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How To Summon a Beast

by Chelsey Louise 5 months ago in Short Story / Mystery / Horror · updated 5 months ago
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A Sudden Horror

How To Summon a Beast
Photo by Elti Meshau on Unsplash

In a flurry of tears and shouts, the rain fell. It battered the sidewalk until every cigarette for two miles washed down a storm drain. Most slept soundly during thunderstorms, but the rain made Elijah’s skin crawl as if every pitter-patter was made of dropped needles, every rumble a dead man's moan. How was anyone to sleep in this?

Stop calling, is what she messaged him. As if his breath had been a burden in her ear. Had they not spent the last six months in starry-eyed wonder of each other? What caused her to doubt so suddenly? Elijah swirled his coffee and tried not to think, but the dark liquid felt like an abyss— a deep hole that tumbled down, down, down.

He needed air.

He slid open his porch door with a roar of wind and mist, but the balcony remained dry by some sympathy of the gods. Almost pleasant. Elijah let the warm steam tickle his nose. Lyla, he thought. What did I do wrong? He checked his messages.

Nothing.

The last time they were together, things had been tense. It was the kind of simple tension that all couples go through after months together: the realization that there would be many agree-to-disagree’s and bad habits that could not be ignored. Of course, he still loved her dearly. He loved her more than the sun— but now she would not return his messages or calls. Had things been worse than he thought? As he stared off into the rainy street, it felt as if darkness itself stared upon him.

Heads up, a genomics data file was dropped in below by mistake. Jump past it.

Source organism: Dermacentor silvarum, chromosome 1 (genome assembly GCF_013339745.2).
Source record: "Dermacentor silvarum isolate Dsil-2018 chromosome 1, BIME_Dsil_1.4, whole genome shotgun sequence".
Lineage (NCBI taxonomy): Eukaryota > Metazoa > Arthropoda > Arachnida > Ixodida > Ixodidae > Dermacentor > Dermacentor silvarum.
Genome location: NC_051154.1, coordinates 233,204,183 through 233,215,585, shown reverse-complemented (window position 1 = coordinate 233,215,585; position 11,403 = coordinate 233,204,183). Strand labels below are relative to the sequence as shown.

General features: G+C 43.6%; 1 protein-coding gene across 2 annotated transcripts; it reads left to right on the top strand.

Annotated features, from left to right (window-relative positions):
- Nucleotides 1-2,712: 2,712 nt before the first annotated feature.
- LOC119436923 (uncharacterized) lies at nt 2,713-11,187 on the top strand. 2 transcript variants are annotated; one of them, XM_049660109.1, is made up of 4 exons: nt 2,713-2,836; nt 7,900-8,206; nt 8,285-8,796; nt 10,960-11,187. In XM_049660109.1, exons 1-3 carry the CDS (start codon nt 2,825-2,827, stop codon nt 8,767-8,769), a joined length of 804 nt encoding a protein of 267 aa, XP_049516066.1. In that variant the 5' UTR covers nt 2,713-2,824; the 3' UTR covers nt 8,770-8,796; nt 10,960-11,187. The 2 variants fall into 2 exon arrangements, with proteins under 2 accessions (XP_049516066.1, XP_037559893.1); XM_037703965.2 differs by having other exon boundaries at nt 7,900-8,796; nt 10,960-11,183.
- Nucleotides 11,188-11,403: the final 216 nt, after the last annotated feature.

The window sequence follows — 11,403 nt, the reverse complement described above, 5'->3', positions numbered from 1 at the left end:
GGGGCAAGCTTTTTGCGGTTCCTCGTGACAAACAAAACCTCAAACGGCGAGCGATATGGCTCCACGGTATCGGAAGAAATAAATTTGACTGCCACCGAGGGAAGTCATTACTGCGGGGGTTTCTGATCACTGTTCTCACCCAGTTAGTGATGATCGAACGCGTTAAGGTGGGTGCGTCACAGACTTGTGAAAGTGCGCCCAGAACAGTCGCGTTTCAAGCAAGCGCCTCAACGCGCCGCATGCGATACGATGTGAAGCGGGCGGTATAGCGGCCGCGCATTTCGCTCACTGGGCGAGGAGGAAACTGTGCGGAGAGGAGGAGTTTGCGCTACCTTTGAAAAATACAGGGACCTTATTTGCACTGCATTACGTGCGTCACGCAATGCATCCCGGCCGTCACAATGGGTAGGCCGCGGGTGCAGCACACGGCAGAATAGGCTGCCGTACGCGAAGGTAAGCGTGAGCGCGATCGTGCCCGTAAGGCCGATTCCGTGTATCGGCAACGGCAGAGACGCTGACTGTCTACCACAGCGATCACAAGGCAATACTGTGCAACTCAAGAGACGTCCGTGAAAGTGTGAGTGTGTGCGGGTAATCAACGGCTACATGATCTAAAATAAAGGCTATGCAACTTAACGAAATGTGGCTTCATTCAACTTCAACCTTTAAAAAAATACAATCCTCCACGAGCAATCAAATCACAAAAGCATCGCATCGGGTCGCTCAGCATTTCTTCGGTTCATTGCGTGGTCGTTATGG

Then, the darkness blinked.

At first, Elijah thought it was a trick of light or a terrible wind, but no— a creature stared at him from the dark. It was hulking, taller than any of the buildings surrounding it, with the fluff of a baby hen and eyes of a blood-sucking beast. Even worse— he had its full attention.

“All in my imagination,” he mumbled. With all the life left in him, he reached for his cellphone and tried to get a photo of the wretched thing. He pressed the camera repeatedly, but the mist made the touchscreen ineffective.

A message from Lyla appeared.

Lightning flashed and stole his attention, for the beast stood clearly before him. It was not a mass of fluff or feather as he had thought—no— the beast was made of black smoke! And oh, how it snarled in his wake. The anger in those eyes— and then, thunder! Thunder as loud as he had ever heard it and sharp as an off-key violin. He leaped back. Elijah tried to catch his phone, but it slipped through his hand once— twice— then went tumbling down, off his balcony, and into the pouring rain.

He stood, for a moment, in horror. Oh, what should he do? Before him, a beast; below, a message from Lyla. If his phone took on any more rain, he might never know what she needed to say. Elijah tightened his bathrobe in a flurry of fear and madness and headed for the stairwell. His feet fell like a pianist running scales, down further and further until he reached the exit.

He held his breath and pushed open the door.

The beast had vanished. Elijah moved slowly, afraid it would reappear. Have I finally lost it? Was the creature ever there at all? He picked up his phone and cleaned the surface with his robe. The screen had lightning-shatters in all directions, but— thankfully— it was still in working order.

SCREEEEEEECH!

A sound like nothing he had ever heard before. Like a train screaming to a halt on rails of glass. The sound came from— where? He gulped. It came from above. He was sure of it. Elijah’s heart hammered in his chest as he placed his phone in his bathrobe pocket and looked up.

It loomed over him.

The monster was so close, the black smoke felt like hands brushing against his cheek. Eyes, so full of hatred before, now seemed full of deep, deep sadness. They looked familiar. So familiar, he could not bring himself to react as one should when facing a beast. As if he were being drawn into it.

Instead, Elijah whispered, “Hello.”

The creature roared in response, but it sounded forced as if it were bellowing out in agony or crying for help. Perhaps, then, it could be subjected to reason. He had to try.